Improving the Peer-Review Process for Grant Applications: Reliability, Validity, Bias, and Generalizability

Department of Education, University of Oxford, United Kingdom.
American Psychologist (Impact Factor: 6.87). 05/2008; 63(3):160-8. DOI: 10.1037/0003-066X.63.3.160
Source: PubMed


Peer review is a gatekeeper, the final arbiter of what is valued in academia, but it has been criticized in relation to traditional psychological research criteria of reliability, validity, generalizability, and potential biases. Despite a considerable literature, there is surprisingly little sound peer-review research examining these criteria or strategies for improving the process. This article summarizes the authors' research program with the Australian Research Council, which receives thousands of grant proposals from the social science, humanities, and science disciplines and reviews by assessors from all over the world. Using multilevel cross-classified models, the authors critically evaluated peer reviews of grant applications and potential biases associated with applicants, assessors, and their interaction (e.g., age, gender, university, academic rank, research team composition, nationality, experience). Peer reviews lacked reliability, but the only major systematic bias found involved the inflated, unreliable, and invalid ratings of assessors nominated by the applicants themselves. The authors propose a new approach, the reader system, which they evaluated with psychology and education grant proposals and found to be substantially more reliable and strategically advantageous than traditional peer reviews of grant applications.

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    • "Past research has argued that expert evaluation of research proposals may be shaped by any number of factors beyond the " true " quality of research, including researcher and evaluator characteristics, ties between researchers and their evaluators, proposal formats, and evaluation procedures. (See Marsh et al. 2008 and Lee et al. 2013 for comprehensive reviews and syntheses of the relevant findings.) "
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    ABSTRACT: Selecting among alternative projects is a core management task in all innovating organizations. In this paper, we focus on the evaluation of frontier scientific research projects. We argue that the “intellectual distance” between the knowledge embodied in research proposals and an evaluator’s own expertise systematically relates to the evaluations given. To estimate relationships, we designed and executed a grant proposal process at a leading research university in which we randomized the assignment of evaluators and proposals to generate 2,130 evaluator–proposal pairs. We find that evaluators systematically give lower scores to research proposals that are closer to their own areas of expertise and to those that are highly novel. The patterns are consistent with biases associated with boundedly rational evaluation of new ideas. The patterns are inconsistent with intellectual distance simply contributing “noise” or being associated with private interests of evaluators. We discuss implications for policy, managerial intervention, and allocation of resources in the ongoing accumulation of scientific knowledge.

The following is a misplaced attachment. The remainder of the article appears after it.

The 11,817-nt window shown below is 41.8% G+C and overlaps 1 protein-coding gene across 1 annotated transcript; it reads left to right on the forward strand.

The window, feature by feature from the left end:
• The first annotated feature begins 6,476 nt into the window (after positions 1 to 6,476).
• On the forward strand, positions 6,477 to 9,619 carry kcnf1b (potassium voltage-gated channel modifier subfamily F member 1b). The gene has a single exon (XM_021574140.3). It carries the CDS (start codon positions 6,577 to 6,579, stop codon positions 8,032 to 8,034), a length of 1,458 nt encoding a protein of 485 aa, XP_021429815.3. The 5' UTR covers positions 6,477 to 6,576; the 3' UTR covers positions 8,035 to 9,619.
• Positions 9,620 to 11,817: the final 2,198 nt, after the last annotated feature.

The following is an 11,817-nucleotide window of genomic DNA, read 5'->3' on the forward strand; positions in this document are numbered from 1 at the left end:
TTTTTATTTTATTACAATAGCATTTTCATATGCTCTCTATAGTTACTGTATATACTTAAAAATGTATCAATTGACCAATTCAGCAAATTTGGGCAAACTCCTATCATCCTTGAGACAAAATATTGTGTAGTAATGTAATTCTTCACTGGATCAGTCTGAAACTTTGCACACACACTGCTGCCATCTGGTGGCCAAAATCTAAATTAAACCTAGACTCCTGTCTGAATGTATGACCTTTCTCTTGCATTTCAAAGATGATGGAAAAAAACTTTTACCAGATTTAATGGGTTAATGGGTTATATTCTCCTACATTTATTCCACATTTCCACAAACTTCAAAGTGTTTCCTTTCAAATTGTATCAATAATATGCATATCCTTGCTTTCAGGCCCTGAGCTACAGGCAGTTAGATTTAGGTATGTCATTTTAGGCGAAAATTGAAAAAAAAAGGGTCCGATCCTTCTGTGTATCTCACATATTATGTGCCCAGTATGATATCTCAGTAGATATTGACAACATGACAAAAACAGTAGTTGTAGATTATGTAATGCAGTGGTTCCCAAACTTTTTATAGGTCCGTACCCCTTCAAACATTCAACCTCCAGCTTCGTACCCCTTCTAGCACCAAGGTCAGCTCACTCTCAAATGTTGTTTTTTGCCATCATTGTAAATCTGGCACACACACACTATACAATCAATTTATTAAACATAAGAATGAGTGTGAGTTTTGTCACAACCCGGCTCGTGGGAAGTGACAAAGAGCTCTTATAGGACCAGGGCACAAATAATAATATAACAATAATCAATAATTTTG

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    • "Moreover, the 'unreliability' of peerreview applies to the natural sciences, the humanities and social sciences. For Marsh et al. (2008), lack of acceptable agreement among independent assessors is the major weakness of peerreview . Some are not surprised. "
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    ABSTRACT: Peer-review is neither reliable, fair, nor a valid basis for predicting 'impact': as quality control, peer-review is not fit for purpose. Endorsing the consensus, I offer a reframing: while a normative social process, peer-review also shapes the writing of a scientific paper. In so far as 'cognition' describes enabling conditions for flexible behavior, the practices of peer-review thus constrain knowledge-making. To pursue cognitive functions of peer-review, however, manuscripts must be seen as 'symbolizations', replicable patterns that use technologically enabled activity. On this bio-cognitive view, peer-review constrains knowledge-making by writers, editors, reviewers. Authors are prompted to recursively re-aggregate symbolizations to present what are deemed acceptable knowledge claims. How, then, can recursive re-embodiment be explored? In illustration, I sketch how the paper's own content came to be re-aggregated: agonistic review drove reformatting of argument structure, changes in rhetorical ploys and careful choice of wordings. For this reason, the paper's knowledge-claims can be traced to human activity that occurs in distributed cognitive systems. Peer-review is on the frontline in the knowledge sector in that it delimits what can count as knowing. Its systemic nature is therefore crucial to not only discipline-centered 'real' science but also its 'post-academic' counterparts.
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    • "But peer review has also been criticized on the grounds that it imposes burden on research communities, that the selection of reviewers may introduce biases in the system, and that the reviewers' judgements may be subjective or arbitrary (Kassirer and Campion 1994; Hojat et al. 2003; Li and Agha 2015). Arbitrariness of peer review, which is the quality of accepting submitted items by chance or whim, and not by necessity or rationality, can be measured by the heterogeneity of evaluations among raters during the review process (Mutz et al. 2012; Marsh et al. 2008; Giraudeau et al. 2011). "
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